Series components always split up the supply voltage (Kirchhoff’s Voltage Law).
Whatever you attach to the output will become part of the resistor based voltage divider. So you usually don’t want to try to power anything, but to instead use the voltage as an input signal for some kind of amplifier that just looks at the voltage and doesn’t let hardly any current flow through it. Topics covered later in this series. Brief NPN BJT emitter follower set by trimpot using 2N3904 bipolar junction transistor –
Resistance based components divide up the voltage based on the percentage of resistance that heads to each of the power supply voltages in relationship to the output node.
Many circuits depend on using fixed value resistor voltage dividers to set a specific fraction of the supply voltage to part(s) of the circuit. The 555 timer integrated circuit (IC) does so internationally to get 1/3 and 2/3 supply voltages.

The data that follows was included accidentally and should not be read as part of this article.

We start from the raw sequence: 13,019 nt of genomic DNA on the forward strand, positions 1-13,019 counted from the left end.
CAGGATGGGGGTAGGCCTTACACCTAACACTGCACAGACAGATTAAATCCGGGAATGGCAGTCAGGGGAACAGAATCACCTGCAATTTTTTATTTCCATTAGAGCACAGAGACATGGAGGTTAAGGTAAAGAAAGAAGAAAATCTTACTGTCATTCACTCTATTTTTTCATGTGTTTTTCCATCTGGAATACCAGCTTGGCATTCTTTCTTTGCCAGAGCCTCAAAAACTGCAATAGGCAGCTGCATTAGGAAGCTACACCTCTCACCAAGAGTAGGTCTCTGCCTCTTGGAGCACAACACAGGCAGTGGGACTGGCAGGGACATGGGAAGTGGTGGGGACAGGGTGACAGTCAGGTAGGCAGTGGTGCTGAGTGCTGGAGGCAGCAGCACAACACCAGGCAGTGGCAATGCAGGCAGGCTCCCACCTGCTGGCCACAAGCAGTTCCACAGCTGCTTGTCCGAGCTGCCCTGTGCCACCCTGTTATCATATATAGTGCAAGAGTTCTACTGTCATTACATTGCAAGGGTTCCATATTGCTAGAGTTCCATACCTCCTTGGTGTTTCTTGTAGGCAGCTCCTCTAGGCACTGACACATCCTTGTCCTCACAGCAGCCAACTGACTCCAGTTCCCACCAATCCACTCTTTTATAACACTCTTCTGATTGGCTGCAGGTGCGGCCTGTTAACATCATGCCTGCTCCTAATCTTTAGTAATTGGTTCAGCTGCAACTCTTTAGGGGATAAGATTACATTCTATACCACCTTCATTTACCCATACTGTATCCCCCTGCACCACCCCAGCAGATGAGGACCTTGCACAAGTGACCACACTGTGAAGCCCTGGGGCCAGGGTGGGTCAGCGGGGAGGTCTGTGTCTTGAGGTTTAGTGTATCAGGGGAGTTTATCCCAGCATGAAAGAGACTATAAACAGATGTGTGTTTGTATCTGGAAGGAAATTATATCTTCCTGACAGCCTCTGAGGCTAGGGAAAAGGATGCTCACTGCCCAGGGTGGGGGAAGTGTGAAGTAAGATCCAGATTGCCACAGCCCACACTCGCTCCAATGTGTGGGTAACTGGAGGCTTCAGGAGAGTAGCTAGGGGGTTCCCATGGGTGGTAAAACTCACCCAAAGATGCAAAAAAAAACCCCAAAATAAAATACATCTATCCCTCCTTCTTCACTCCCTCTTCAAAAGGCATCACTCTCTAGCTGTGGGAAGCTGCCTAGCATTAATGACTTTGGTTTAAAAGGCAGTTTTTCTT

- Brief trimmer potentiometer trimpot variable resistor voltage divider circuit fragment
- Brief 555 bistable mode flip flop alternating LEDs circuit
- Brief 555 timer monostable one shot mode circuit
- Brief 555 timer astable multivibrator mode circuit
- Brief 555 Schmitt trigger logic inverter
- Quick NPN BJT switch circuit – Bipolar Junction Transistor
- Brief PNP BJT switch circuit – Bipolar Junction Transistor
- Brief capacitor charge and discharge through LEDs circuit
- Brief capacitor charging RC time constant demonstration circuit
- Brief capacitor discharge RC time constant circuit
- Brief charging capacitor voltage ramp circuit using LM334 current source
- Brief discharging capacitor voltage ramp using LM334 current source
- Information on this site is not guaranteed to be accurate. Always consult the manufacturer info/datasheet of parts you use. Research the proper safety precautions for everything you do.